Point Lookout: a free weekly publication of Chaco Canyon Consulting
Volume 4, Issue 37;   September 15, 2004: Begging the Question

Begging the Question

by

Begging the question is a common, usually undetected, rhetorical fallacy. It leads to unsupported conclusions and painful places we just can't live with. What can we do when it happens?

A rhetorical fallacy is an error in reasoning. There are dozens of different kinds of fallacies, and "begging the question" is among the most common. We beg the question when we use one unproven assertion to "prove" another. For example:

Boss: "Jean, Mark says you're bullying him. I want it stopped."

Jean: "I certainly am not bullying anyone."

Boss: "Then why does Mark say so? Stop it, or I'll have to take action."

Here, Boss uses an unproven assertion that Mark would complain only if Jean were actually bullying him.

Circular reasoningWhen the unproven assertion underlies a long chain of assertions, unwinding the fallacy is like opening a nested set of Russian matryushka dolls. We find assertion within assertion, but never the solid proof we seek.

Although inept or devious debaters are the usual perpetrators, we do find rhetorical fallacies elsewhere. Our innermost thoughts can contain chains of unreason using rhetorical fallacies, and we can find them embedded in organizational policy and procedure, where they have enormous impact. Here's an example:

Boss: You're unsuitable for customer contact, so I reassigned you to maintenance of the mud pit.

Jean: In what way am I unsuitable?

Boss: Well, for one thing, you're covered with mud.

Our innermost thoughts
can contain chains
of unreason that
use rhetorical fallacies
This is a form of begging the question that's sometimes called circular reasoning. In circular reasoning, the assertion chain loops back on itself. In this example, the circularity lies not in the reasoning, but in the sequence of events. It's laughably obvious, because the chain is so short, but in realistic situations, the chain can be so long that the circularity escapes our notice.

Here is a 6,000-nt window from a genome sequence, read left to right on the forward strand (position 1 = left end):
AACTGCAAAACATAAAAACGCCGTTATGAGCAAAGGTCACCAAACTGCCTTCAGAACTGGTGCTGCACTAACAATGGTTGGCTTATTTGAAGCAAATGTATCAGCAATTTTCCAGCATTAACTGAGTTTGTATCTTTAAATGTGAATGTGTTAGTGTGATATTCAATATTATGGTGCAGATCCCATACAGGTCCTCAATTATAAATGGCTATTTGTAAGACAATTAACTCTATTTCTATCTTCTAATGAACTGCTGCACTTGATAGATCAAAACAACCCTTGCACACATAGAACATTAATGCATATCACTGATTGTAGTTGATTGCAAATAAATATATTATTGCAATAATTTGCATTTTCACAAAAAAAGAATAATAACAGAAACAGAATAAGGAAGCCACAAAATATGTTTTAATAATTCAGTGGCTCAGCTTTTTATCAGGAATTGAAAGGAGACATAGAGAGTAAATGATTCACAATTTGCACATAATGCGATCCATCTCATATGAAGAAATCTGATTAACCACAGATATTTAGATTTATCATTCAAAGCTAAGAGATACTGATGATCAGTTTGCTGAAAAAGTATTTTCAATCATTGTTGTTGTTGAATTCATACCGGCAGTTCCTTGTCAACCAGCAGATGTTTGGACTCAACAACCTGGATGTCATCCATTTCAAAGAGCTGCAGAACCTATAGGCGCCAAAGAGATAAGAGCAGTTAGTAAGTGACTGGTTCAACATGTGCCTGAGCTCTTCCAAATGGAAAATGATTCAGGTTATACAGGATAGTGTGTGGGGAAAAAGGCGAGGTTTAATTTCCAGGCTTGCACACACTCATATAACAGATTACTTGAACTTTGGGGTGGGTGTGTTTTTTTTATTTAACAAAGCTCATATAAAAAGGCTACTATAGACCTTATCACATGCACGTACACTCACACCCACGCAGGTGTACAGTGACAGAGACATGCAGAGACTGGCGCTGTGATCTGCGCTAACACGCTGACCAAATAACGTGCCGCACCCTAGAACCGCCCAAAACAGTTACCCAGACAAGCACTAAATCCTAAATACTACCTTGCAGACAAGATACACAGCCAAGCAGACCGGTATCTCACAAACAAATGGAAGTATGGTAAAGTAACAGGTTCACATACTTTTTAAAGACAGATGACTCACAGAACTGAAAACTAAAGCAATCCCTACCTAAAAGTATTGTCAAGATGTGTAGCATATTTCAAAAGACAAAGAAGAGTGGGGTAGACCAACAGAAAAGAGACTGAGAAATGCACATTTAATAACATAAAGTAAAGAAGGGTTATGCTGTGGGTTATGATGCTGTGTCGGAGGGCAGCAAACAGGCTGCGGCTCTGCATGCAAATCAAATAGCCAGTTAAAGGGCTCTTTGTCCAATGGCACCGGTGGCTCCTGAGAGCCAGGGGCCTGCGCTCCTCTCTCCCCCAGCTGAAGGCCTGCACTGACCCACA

If the Boss above wants to beg the question without circularity, he or she might try this:

Boss: Because you question everything — you're even questioning me right now.

Since Boss has demonstrated neither that Jean questions "everything," nor that questioning implies unsuitability for customer contact, both propositions are unproven.

Here are some tips for dealing with those who beg the question.

Think it through
Does your partner's reasoning use unproven assertions? How many? Which are most important?
Seek justification
If the floor is open for discussion, ask your partner to justify the most important unproven assertions.
Avoid citing your partner for begging the question
Many of us have heard the term "begging the question," but we aren't sure what it means. Confronting people who are unsure might embarrass them, which can have explosive results.
Confronting power can be risky
When people with power beg the question, they usually know what they're doing. Confronting people who intend to sneak one past you probably won't work.
Limit inquiry
If your partner responds to your inquiry by begging the question yet again, back off. Further progress is unlikely.

Begging the question introduces risk by distorting group process. How do I know? Trust me, it just does, OK? Go to top Top  Next issue: The Unappreciative Boss  Next Issue

101 Tips for Managing Conflict Are you fed up with tense, explosive meetings? Are you or a colleague the target of a bully? Destructive conflict can ruin organizations. But if we believe that all conflict is destructive, and that we can somehow eliminate conflict, or that conflict is an enemy of productivity, then we're in conflict with Conflict itself. Read 101 Tips for Managing Conflict to learn how to make peace with conflict and make it an organizational asset. Order Now!

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See also Emotions at Work, Effective Communication at Work, Critical Thinking at Work and Rhetorical Fallacies for more related articles.

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